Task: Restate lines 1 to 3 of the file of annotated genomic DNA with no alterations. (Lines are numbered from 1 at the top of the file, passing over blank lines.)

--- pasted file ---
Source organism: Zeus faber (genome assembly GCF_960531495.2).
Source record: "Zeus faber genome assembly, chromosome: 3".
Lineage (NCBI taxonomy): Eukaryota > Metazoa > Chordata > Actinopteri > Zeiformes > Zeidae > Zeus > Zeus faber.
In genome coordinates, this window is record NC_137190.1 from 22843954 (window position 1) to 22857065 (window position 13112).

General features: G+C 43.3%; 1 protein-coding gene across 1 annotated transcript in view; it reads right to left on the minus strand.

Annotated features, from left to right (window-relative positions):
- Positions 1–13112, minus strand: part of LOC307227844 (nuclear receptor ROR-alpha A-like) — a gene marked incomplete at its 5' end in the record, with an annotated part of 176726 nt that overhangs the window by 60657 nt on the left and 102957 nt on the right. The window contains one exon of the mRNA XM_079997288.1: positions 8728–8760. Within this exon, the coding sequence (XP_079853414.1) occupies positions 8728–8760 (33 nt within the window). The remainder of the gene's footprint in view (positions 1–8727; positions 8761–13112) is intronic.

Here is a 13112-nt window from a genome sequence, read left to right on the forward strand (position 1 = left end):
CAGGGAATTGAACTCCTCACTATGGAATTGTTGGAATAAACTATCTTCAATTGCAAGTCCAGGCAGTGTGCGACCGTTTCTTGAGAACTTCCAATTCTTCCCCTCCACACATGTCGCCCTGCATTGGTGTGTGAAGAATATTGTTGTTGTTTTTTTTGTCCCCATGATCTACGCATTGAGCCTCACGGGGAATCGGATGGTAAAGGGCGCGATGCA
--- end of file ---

Source organism: Zeus faber (genome assembly GCF_960531495.2).
Source record: "Zeus faber genome assembly, chromosome: 3".
Lineage (NCBI taxonomy): Eukaryota > Metazoa > Chordata > Actinopteri > Zeiformes > Zeidae > Zeus > Zeus faber.